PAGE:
President Bush wants to create a watchdog agency to monitor the accounting industry and would strip chief executives of bonuses in certain misconduct cases under a package of initiatives meant to enforce corporate responsibility following the Enron collapse.

Bush is pressuring companies to come clean with investors and auditors to be objective in the aftermath of the Enron bankruptcy, which threatened to inflict political damage on the White House. The energy-trading company, the most generous corporate backer of Bush's career, hid more than $1 billion in debt and its auditors blessed its financial statements.

Many investors have been unnerved by the Enron debacle and distrustful of the accuracy of the financial reports of big companies, and their skepticism has hurt the stock market in recent weeks.

On Thursday, Bush was releasing a 10-point plan that bundled various proposals made recently by the head of the Securities and Exchange Commission and by lawmakers. Bush was to outline them in a speech Thursday.

"Reform should improve investor confidence and help our economy grow," Bush said in remarks prepared for delivery Thursday morning. "It is important to provide regulation and remedies where needed, without inviting a rush of new lawsuits that exploit problems instead of solving them."

Among Bush's proposals is one that would create an independent regulatory board under the supervision of the SEC to "develop standards of professional conduct and competence." The board would monitor, investigate and enforce its "ethics principles" by punishing offenders.

Lawmakers, the SEC and the Justice Department are investigating Enron and the role of its longtime auditor, the Arthur Andersen accounting firm, in Enron's collapse. The company entered the biggest corporate bankruptcy in U.S. history on Dec. 2.

SEC Chairman Harvey Pitt, who was appointed by Bush, had proposed a new private-sector body to regulate the accounting profession, which would be dominated by executives and experts from outside the accounting industry.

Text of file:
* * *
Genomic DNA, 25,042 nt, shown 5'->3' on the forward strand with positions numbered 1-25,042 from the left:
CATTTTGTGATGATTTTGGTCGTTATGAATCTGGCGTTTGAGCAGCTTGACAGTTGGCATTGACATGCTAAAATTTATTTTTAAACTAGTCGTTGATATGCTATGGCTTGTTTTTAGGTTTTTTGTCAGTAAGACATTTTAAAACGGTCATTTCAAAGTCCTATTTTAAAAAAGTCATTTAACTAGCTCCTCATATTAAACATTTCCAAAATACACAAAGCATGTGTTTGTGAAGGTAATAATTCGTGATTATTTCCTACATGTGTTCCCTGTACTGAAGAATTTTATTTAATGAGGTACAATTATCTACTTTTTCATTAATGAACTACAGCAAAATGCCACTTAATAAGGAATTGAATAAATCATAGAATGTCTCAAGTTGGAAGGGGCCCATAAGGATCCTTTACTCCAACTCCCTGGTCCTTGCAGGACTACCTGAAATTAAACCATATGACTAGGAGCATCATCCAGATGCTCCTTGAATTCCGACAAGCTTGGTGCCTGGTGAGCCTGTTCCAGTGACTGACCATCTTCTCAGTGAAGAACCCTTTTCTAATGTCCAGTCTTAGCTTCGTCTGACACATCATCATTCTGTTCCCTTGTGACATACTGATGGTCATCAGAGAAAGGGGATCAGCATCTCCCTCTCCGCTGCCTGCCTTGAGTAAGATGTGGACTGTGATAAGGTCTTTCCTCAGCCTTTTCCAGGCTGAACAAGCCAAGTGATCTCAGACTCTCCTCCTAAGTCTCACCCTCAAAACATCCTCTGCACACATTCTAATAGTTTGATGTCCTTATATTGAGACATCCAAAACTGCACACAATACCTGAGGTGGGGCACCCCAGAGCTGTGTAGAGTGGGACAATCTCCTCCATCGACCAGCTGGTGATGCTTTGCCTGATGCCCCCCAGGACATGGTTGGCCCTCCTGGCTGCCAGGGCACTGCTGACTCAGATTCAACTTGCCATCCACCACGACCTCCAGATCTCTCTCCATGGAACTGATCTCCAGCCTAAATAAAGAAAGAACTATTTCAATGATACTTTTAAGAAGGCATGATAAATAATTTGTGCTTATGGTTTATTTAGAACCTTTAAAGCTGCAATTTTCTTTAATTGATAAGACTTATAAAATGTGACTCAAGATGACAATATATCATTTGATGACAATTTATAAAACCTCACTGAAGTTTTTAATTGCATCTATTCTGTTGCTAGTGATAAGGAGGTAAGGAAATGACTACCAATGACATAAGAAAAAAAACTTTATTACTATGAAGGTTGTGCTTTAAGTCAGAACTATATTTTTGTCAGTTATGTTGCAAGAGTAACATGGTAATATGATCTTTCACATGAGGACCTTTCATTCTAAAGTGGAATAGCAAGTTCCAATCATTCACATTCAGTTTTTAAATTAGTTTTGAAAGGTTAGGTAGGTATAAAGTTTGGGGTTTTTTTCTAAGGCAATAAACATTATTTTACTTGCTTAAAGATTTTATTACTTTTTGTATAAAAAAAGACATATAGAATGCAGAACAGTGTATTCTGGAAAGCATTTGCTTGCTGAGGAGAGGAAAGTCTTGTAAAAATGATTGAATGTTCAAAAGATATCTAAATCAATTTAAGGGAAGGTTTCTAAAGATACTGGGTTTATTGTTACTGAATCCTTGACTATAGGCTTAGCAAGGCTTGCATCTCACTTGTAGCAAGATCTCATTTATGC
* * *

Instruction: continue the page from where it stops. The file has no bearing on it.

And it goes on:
But some experts say a new federal regulatory agency should be created for the accounting profession, which is currently self-policing.

Under Bush's proposal, the government would bar external auditors from performing any other services such as consulting for the same corporate client, if that other service "compromises the independence of the audit." Anderson performed both auditing and consulting for Enron.

Bush also proposed that CEOs be forced to pay back bonuses and other "incentive-based" compensation in cases of accounting restatements stemming from misconduct. The White House didn't say who would investigate or enforce this. Some of Bush's proposals would require new laws; others could be simply implemented by the SEC.

Enron executives got hundreds of millions of dollars in bonuses totaling some $320 million last year alone as rewards for hitting stock-price targets. The targets were reached at the same time investigators say Enron officials were improperly inflating company profits by hundreds of millions of dollars, thereby buoying share prices.

The company issued restatements that sliced nearly $600 million off its earnings.

Pitt floated this idea last month, not mentioning Enron but saying there were cases in which executives reaped the benefit of falsely reported profits but did not suffer the consequences when the profits subsequently had to be restated as investors did. Bonuses and stock options rise in value with the company's stock price.

Pitt said the SEC could start doing this by adopting new rules or using its existing powers. The idea would be to recover the money from the executives if there was misconduct to give it to investors who were defrauded. The SEC now does this in cases of insider trading, but bonuses would be new.

It wasn't clear whether this proposal could apply retroactively to Enron executives.

Bush would also force CEOs to personally vouch for the veracity of information in their financial statements. Top executives who "clearly abuse their power" could be banned from any corporate leadership positions.

Moreover, they would be forced to tell the public "promptly" when they sell or buy company stock for "personal gain." Currently, the lag time can be 40 days for open-market transactions, and more than a year for personal transactions with their companies.

The White House also proposed that investors have quarterly access "in plain English" to corporate information needed to judge a firm's financial performance and risks. Currently, firms must release an array of financial disclosure reports quarterly; it wasn't apparent what Bush would change.

Bush would also expand the list of "significant events" requiring prompt disclosure between reporting periods.